Early Spring, 1999 – Big Lake, Texas: Coach Jim Morris’ baseball team wasn’t very good. The Reagan County Owls had won one game in each of the past three seasons. They expected to lose. Morris urged them to chase a dream – to win the district championship – something the high school had never done.

During a pep talk after practice, a player stopped Morris mid-sentence. “What about you coach? Why are you telling us to chase our dreams, if you are not willing to do it yourself?” The 35-year-old coach had once dreamed of pitching in the big leagues. He pitched in the minors for four seasons before injuries ended his career. Morris made a promise to his players. If the team won the district, he would try out.

Jim Morris was born in Brownswood, Texas, in January 1964. A great baseball and football player, Morris was a first-round draft choice of the New York Yankees in 1982. He turned them down. He wanted to get a college education first. Morris accepted a baseball scholarship to Angelo State University, 100 miles from home.

Two years later, Morris was drafted again. This time by the Milwaukee Brewers and this time he signed a contract. He pitched four seasons in their Class A minor league system but was plagued with injuries. After his fourth arm surgery, Morris called it quits, completed his degree at Angelo State and became a high school baseball coach.

Morris assumed his bet with his players was safe. He was confident his dream was dead because he was not confident about a district championship. However, the team made the play-offs. In the district championship game, they scored four runs in the last inning to win. As Morris drove the excited team bus back to their school, his players reminded him of their deal.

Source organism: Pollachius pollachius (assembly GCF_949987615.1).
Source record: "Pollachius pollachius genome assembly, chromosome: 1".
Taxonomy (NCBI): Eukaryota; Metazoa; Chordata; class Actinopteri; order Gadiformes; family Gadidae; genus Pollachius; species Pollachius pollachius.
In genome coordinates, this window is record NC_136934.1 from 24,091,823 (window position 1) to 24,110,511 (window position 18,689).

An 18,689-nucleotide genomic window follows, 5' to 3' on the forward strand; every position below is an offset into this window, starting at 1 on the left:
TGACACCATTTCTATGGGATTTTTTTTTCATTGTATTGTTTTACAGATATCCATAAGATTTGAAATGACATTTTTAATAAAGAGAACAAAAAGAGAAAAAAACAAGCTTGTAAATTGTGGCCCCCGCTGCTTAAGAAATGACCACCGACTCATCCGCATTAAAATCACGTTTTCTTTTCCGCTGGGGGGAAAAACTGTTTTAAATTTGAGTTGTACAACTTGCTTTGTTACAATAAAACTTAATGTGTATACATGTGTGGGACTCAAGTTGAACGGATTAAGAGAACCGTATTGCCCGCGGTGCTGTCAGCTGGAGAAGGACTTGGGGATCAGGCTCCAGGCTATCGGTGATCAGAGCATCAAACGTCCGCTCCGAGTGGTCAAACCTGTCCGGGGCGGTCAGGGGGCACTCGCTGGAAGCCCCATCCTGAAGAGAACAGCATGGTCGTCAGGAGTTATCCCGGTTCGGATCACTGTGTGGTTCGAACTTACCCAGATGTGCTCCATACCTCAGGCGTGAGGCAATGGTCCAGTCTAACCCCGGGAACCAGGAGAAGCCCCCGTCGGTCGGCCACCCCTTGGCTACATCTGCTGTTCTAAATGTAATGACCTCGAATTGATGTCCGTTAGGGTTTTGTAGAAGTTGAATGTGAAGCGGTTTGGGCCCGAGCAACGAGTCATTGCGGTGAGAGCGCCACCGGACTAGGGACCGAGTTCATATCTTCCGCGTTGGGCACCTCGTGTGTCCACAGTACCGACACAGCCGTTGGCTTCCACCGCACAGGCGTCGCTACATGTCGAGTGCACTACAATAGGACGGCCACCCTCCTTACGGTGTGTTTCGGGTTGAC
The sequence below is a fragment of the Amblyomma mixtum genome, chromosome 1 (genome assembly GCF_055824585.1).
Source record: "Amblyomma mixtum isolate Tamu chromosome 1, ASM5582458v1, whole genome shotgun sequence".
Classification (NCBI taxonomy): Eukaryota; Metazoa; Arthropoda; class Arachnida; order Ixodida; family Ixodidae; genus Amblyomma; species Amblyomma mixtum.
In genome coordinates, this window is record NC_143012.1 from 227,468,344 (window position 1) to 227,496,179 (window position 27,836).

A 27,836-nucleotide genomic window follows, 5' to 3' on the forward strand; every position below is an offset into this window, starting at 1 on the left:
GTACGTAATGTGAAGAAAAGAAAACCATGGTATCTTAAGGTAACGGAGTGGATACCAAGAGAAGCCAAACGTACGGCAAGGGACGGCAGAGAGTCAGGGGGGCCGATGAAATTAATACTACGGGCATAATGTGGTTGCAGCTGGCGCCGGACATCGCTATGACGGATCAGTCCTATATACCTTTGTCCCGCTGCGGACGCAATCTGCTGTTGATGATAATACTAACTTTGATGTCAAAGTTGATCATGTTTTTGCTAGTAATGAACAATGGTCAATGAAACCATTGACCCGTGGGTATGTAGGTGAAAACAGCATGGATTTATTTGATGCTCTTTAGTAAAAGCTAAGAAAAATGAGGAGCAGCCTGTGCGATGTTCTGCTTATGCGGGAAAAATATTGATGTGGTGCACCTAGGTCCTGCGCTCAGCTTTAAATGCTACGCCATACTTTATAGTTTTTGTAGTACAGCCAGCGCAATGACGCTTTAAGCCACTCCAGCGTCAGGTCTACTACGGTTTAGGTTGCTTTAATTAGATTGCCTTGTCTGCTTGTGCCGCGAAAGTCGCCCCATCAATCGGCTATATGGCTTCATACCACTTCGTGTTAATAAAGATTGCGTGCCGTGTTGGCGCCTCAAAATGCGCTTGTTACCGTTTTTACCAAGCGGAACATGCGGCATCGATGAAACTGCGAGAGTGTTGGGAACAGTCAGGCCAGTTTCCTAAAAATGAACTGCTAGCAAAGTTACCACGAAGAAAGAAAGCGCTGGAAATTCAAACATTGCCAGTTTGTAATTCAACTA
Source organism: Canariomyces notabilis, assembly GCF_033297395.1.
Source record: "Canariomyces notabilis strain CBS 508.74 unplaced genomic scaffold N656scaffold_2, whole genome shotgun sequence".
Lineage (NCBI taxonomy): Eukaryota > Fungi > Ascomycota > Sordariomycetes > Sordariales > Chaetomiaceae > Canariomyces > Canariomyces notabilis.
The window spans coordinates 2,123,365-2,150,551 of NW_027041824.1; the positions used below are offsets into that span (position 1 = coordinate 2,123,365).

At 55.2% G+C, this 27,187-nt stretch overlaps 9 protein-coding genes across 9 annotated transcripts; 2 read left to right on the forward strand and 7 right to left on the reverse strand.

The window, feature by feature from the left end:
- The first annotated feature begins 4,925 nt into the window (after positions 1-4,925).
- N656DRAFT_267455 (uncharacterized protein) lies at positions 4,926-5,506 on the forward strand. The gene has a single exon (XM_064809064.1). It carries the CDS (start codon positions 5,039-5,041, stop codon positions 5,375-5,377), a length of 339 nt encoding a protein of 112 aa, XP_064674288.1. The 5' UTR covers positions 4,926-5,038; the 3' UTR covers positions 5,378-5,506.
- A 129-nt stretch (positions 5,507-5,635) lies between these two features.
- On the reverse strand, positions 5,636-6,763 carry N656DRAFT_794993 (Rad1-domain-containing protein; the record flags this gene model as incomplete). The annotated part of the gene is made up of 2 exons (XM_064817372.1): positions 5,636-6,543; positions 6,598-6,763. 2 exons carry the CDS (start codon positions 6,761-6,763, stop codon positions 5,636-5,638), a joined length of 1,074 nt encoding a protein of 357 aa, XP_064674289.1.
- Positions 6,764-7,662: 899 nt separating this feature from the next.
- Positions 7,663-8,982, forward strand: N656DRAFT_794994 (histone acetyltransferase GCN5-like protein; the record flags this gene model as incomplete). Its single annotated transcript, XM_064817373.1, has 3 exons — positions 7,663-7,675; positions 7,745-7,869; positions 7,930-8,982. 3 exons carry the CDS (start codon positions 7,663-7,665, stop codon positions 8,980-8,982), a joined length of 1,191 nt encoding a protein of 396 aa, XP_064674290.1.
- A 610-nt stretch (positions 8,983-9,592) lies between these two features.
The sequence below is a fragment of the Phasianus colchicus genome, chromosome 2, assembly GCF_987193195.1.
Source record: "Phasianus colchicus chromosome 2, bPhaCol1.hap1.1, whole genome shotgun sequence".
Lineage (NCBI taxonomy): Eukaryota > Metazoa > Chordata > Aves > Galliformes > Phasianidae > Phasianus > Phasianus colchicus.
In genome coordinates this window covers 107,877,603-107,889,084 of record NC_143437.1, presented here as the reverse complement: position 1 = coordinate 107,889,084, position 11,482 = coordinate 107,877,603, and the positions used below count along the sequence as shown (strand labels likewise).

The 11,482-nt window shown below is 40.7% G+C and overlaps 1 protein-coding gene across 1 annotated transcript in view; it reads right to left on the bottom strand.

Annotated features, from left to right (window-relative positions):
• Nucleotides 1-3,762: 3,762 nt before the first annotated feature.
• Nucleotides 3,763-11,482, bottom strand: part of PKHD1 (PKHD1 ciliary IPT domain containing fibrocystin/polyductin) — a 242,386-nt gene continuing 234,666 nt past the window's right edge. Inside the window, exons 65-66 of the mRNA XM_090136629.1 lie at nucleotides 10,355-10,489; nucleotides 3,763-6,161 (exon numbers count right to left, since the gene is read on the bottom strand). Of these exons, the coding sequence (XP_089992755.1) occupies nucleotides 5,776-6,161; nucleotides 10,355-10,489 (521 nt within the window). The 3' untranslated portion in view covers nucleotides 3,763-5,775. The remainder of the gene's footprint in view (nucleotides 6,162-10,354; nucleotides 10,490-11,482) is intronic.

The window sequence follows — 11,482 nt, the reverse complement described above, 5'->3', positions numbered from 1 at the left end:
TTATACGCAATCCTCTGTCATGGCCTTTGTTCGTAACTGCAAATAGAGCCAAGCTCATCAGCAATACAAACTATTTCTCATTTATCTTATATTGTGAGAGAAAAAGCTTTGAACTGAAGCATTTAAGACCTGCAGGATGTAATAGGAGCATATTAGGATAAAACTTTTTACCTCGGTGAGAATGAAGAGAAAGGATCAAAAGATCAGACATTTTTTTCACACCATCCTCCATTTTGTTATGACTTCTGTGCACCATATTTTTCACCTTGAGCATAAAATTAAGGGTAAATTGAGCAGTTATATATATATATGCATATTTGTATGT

A month after the championship, in June 1999, Morris kept his promise. He expected to embarrass himself by trying out, but he drove two hours to a Tampa Bay Devil Rays tryout out camp. His wife had to work that day, and unbeknownst to her, Morris took their three young children with him. The scouts laughed when he arrived pushing the youngest child in a stroller.

Morris waited three hours in 100-degree heat and was the last player to try out. Tired of jokes about his age, he almost left, but didn’t because of the promise he had made to his team. When Morris threw the first pitch, he noticed a scout shake his radar gun. Morris wondered to himself, did he not even throw hard enough to register a velocity? It got quiet when the big lefty threw 10 straight pitches at 98 miles per hour.

That day when he got home, Morris had an interesting conversation with his wife, Lorri, about the kids and his day, and he got several calls from scouts that night. Would he come back in two days and pitch again? They wanted to verify his velocity. He would, he did, and later that week, Morris signed a contract with Tampa Bay.

Three months later, and 11 years after his last minor league game, on September 18, 1999, in front of his family and his high school team, Jim Morris made his major league debut on the mound for the Tampa Bay Devil Rays against the Texas Rangers in Arlington, Texas. He struck out the first batter he faced. Lorri cried.

Jim Morris became the oldest player in 30 years to make the major leagues, a 35-year-old chemistry teacher with an old dream and a 98-mile-hour fastball. He was a relief pitcher for two seasons with Tampa Bay and the Los Angeles Dodgers. Although he only pitched in 21 games, Jim Morris fulfilled a promise and a dream.

Never let the odds keep you from pursuing what you know in your heart you were meant to do.”                                           Leroy “Satchel” Page